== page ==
In-Ground Sprinkler Troubleshooting
Once they've had an in-ground sprinkler system for watering lawns, there are few homeowners who would ever go back to using a manual lawn watering system. In-ground sprinkler systems can be counted as one of the greater conveniences of yard care. Maintenance problems do occasionally occur, however. Here's how to troubleshoot your in-ground sprinkler system.
1. Water Flowing from a Sprinkler Head
After the system has shut off, if water continues to flow from a sprinkler head, it's typically an indication of a valve problem. Here are a few suggestions:
- If the water to the malfunctioning valve is turned on, shut it off.
- Using a pipe wrench, unscrew and remove the top of the valve.
- Check for particles of sand, dirt, etc., that could keep the valve from closing. Remove any particles found.
- Check for cracks or holes in the valve diaphragm.
- Check for particles on the valve seat and remove any that are found.
- Reassemble valve components.
- Check for normal valve operation by turning on the water flow to the valve. If the valve still fails to operate normally, your next action is to replace the valve.
2. Decrease In Water Pressure
If all sprinkling heads in a particular zone are functioning normally, but one fails to fully rise, it usually suggests there's a problem with water reaching the head. If you've unscrewed the head from the riser and find that there still is low water pressure, it could be caused by a broken pipe, a plugged riser or a leaky fitting.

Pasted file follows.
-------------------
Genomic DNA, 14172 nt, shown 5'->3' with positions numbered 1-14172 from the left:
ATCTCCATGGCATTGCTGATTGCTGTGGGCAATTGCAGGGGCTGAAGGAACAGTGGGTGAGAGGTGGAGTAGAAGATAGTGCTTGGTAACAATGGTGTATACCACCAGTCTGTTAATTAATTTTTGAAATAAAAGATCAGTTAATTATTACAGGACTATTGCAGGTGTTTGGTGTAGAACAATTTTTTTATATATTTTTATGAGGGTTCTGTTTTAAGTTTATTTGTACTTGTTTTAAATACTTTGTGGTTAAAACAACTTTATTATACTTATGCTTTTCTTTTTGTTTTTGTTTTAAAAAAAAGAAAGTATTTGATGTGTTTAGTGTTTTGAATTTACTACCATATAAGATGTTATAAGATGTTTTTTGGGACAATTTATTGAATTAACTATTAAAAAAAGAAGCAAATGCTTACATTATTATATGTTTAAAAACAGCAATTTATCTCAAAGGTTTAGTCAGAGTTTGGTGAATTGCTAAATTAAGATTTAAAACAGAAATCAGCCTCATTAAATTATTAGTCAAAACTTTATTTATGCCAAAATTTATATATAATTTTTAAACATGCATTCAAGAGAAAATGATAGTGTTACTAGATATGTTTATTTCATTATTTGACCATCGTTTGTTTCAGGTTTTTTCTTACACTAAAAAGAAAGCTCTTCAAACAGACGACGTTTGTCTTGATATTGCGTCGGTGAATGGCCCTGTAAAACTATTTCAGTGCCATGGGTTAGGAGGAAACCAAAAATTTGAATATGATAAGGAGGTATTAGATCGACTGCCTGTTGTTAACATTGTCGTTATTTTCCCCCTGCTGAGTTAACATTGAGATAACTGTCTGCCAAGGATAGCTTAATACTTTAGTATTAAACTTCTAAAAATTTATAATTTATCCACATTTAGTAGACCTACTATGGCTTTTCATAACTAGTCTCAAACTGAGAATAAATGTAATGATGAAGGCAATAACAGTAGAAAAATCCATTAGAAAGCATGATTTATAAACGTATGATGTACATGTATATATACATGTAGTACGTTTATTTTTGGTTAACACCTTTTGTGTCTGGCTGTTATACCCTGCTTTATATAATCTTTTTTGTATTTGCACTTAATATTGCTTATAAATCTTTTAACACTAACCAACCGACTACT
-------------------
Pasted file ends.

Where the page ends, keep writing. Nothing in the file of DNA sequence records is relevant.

Try these remedies:
- With the water shut off, replace the sprinkler head with a PVC cap screwed onto the riser. Turn the water on again and look for signs of water bubbling or springing from the ground in the area where your bad sprinkler head is located.
- Once you find this free-flowing water, mark the spot where it's coming out of the ground. Dig down to the pipe where you found the bubbling water. You should find a broken pipe or a leaky fitting. Replace the leaky fitting, or place a compression fitting on the broken pipe to fix the problem.
3. Total System Failure
If all your sprinklers fail to come on, there's a good possibility your sprinkler system control is at fault. As with all failing mechanisms that are powered by electricity, the first thing to check is the electrical power. If your control is getting power, you can try these other possibilities:
- Do a manual "start" on one of the zones.
- Check all the control's wiring connections.
- Reset the control by disconnecting, then connecting to its power source.
- Check to see that the control knob is in the right position.
If none of these remedies prove successful, chances are your controller should be replaced.